Riots prevent mental health social workers doing their jobs

Riots across the country have prevented mental health social workers doing their jobs according to the College of Social Work.

Claire Barcham, professional development adviser for the College has sais that up to 60 mental health assessements have been delayed because police officers have been unable to accompany the visits.

Mental health professionals usually need to be accompanied by police with a court warrant if they are to enter a home to carry out an assessment.

"If we are having problems getting into court for our warrants, I would be concerned that may be happening to colleagues in children and families services and elsewhere," said Barcham. "It shows how essential the police are to so many aspects of the harder end of social care."

Steve Chamberlain, an AMHP spokesperson for the College of Social Work and a London-based practitioner, said police had told a number of mental health teams in the capital that they would be unable to attend assessments for at least two days.

"We understand the pressures they are under," he said.

Many of the people who are waiting to be assessed are severely depressed or show signs of mental or psychotic illness and are likely to end up in hospital where they can be observed and treated, said Chamberlain.

"Generally there are concerns that if things aren't dealt with rapidly there's a risk of the person harming themselves through self-neglect, actively harming themselves or, in a small number of cases, harming others, though this is usually someone they know," he said.

Source: Community Care

2 comments for “Riots prevent mental health social workers doing their jobs”

  1. Gravatar of MartsMarts
    posted 13 August 2011 at 14:01:14

    A very interesting article indeed; And yes the acts of the rioters are certainly not welcome and should not be tolerated.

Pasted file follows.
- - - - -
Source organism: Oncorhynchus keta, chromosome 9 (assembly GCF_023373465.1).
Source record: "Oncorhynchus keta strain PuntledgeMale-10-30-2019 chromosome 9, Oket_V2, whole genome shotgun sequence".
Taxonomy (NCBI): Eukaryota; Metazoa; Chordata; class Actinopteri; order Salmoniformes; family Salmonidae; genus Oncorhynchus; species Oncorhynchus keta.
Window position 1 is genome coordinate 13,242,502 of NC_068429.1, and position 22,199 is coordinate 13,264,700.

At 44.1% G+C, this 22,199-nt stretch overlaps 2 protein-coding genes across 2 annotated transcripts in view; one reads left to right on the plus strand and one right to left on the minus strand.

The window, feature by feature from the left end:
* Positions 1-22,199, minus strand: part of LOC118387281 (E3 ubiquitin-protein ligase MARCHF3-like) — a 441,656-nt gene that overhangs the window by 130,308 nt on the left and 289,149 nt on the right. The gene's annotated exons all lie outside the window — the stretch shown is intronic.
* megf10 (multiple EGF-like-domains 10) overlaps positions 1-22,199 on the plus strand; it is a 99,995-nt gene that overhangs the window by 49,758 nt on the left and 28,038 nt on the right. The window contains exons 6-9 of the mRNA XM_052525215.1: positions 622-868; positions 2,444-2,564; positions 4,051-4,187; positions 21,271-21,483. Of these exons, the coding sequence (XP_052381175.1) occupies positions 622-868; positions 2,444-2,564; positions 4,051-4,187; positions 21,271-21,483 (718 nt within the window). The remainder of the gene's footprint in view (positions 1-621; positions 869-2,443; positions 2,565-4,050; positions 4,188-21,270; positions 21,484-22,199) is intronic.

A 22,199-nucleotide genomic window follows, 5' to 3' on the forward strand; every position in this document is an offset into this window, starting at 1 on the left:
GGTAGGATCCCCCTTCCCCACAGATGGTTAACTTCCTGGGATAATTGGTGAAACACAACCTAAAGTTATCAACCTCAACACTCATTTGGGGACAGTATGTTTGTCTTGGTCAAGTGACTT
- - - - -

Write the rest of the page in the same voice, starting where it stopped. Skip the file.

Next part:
However, although as witnessed on TV media reports, there remains many questions to be answered such as ~
    Who were the alleged journalists offering youths payments to riot and cause civil disturbance of the peace, why has this not been investigated in terms of inciting riots?
    Why did the Police stand down when crimes were being committed in plane view; and what was the agenda behind said unjustifiable inaction, the Police need to be held accountable for their inaction and indeed to some degree for damage caused?
    Yes, a few hundred people were viewed on TV as rioters. However, there has been no TV coverage of the thousands of people whom were present simply peacefully protesting.

    I find it strange that In Control has taken the view that all were rioting. That in itself raises the question of Controls agenda, as a balanced view of events has not been provided. Does Control stand for just that, In Control?

  2. Gravatar of LauraLaura
    posted 16 August 2011 at 15:11:56

    Hi Marts, many thanks for your comment and for getting involved in our website. Just to point out that we certainly haven't taken the view that everyone was rioting. This article is from Community Care (see Source at the end) following comments by the College of Social Work about problems mental health workers had doing their jobs as a result of the riots, and I'm assuming that Community Care has focused on this particular aspect, rather than an overview of the entire riot debate, as this is what is relevant for their audience.

    Hope this clears things up,


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Last Updated : 11 August 2011. Page Author: Laura Bimpson.